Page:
And then the theme for the world, came home.
“These kids need a Savior.”
My boys’ behaviors and spunk combined with my attitude and lack of energy just made it all too glaringly apparent. Home from school, sugared up, sibling rivalry, and a sick mama cancelling plans didn’t equate peace. For several days, it seemed that the only thought about Easter that I could conjure up was “These kids need Jesus.”
Of course, as I churned their need over in my heart, my own need became glaringly obvious that I, too, need a Savior. I need Jesus. Every second.
And I realized that if we could wade through the attitudes and debris and remember back to that Friday, we would see Him. Our Savior.
And that if we kept going until Sunday, we could find what we were really searching for in the empty tomb.
Yes, our every longing filled by emptiness.
A lacking so frequently leaves us with an unquenchable thirst. Empty seems negative. So often it is.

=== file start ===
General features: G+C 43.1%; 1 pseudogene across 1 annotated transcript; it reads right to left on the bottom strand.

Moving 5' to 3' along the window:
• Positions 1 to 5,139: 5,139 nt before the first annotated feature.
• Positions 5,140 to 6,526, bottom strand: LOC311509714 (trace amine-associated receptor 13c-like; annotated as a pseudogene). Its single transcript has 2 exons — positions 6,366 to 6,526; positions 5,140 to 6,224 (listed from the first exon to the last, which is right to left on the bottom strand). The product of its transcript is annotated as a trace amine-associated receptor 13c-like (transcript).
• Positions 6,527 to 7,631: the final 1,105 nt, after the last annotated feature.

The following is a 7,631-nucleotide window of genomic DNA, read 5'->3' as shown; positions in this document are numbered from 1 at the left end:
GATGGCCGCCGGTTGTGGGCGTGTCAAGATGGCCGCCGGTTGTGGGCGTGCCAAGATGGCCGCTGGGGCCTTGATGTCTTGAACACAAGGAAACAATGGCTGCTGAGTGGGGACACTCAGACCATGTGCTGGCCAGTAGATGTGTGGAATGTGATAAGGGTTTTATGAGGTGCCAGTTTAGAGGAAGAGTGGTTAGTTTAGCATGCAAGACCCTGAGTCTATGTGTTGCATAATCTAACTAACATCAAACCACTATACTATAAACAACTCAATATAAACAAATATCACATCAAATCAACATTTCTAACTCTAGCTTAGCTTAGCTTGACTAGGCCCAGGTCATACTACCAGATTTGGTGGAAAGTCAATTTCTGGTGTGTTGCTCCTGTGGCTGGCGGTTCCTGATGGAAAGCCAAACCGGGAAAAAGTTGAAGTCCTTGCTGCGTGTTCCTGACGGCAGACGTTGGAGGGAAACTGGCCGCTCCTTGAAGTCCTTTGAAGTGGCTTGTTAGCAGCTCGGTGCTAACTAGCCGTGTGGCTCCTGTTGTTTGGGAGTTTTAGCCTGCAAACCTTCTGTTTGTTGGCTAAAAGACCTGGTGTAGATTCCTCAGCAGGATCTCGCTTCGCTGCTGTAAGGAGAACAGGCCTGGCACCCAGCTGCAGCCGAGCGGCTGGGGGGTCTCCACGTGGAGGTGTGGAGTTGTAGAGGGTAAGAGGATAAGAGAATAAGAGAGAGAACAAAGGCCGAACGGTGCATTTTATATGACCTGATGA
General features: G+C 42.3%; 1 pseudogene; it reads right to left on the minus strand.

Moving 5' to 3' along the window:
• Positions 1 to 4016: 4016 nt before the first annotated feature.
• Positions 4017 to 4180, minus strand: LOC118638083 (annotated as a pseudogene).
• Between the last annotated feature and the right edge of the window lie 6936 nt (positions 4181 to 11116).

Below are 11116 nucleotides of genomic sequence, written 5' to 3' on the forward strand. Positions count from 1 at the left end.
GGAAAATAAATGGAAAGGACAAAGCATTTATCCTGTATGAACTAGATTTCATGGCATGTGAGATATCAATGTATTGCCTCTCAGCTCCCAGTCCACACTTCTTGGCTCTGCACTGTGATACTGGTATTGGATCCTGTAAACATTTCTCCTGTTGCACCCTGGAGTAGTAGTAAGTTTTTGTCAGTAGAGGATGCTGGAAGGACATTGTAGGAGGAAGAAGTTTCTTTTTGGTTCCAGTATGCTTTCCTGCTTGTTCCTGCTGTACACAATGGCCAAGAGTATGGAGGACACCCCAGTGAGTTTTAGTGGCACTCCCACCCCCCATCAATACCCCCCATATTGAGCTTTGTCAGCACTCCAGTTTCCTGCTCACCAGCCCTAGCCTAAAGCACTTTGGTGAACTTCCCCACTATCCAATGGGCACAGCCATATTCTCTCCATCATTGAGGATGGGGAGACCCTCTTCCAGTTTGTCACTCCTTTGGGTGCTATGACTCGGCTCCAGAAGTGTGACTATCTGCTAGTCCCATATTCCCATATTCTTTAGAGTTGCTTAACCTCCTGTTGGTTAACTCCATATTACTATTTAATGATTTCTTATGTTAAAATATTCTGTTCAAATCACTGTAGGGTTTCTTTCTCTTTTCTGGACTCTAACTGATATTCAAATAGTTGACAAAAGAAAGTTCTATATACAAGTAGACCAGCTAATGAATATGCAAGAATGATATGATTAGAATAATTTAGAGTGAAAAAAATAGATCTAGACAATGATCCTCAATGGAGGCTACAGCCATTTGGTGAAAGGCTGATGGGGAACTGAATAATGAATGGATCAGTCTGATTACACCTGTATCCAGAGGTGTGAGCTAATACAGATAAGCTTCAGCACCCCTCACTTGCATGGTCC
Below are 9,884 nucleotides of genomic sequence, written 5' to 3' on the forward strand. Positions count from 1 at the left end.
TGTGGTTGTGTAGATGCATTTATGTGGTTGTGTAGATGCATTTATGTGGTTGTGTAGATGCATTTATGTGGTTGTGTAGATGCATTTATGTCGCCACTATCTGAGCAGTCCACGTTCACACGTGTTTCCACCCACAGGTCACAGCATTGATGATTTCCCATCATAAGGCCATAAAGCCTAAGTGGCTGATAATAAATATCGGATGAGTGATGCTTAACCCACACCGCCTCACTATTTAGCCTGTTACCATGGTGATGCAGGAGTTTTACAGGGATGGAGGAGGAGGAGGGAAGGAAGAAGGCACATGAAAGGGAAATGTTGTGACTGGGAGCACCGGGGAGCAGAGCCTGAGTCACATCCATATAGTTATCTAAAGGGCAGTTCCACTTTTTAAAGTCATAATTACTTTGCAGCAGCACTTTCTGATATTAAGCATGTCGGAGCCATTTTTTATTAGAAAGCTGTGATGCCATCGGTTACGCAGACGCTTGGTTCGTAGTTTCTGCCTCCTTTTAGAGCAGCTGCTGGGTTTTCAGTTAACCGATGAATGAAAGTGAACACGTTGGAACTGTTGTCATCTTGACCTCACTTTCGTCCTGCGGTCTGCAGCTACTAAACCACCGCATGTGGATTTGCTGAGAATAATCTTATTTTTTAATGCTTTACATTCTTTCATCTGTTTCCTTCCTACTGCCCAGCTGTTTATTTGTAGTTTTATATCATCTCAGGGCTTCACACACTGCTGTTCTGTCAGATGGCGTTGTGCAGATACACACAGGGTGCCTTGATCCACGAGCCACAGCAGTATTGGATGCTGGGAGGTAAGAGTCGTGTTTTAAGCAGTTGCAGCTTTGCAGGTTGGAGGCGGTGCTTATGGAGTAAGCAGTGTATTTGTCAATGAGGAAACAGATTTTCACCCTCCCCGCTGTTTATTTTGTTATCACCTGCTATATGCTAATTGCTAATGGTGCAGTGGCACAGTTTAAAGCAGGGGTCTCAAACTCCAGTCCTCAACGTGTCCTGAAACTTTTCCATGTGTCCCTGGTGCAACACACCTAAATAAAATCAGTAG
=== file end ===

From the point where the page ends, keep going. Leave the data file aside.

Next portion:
We’ve all been there at some point.
Empty bank account.
All of those things leave us longing. Longing to be filled.
Yet the emptiness of the tomb leaves us full.
Because in this emptiness we find a living Savior. Redemption. Restoration. Victory. Hope. Fulfilment of life.
As the time comes to put away the bunnies and eggs and consume the remaining chocolate, be reminded. You have a Savior. I have a Savior. And I have a renewed longing to empty myself so that my life can be filled with only Him. Because the emptiness of the tomb completes us.
"So come and empty me
So that it's You I breathe.
I want my life to be
Only Christ in me."
Jeremy Camp/"Christ in Me"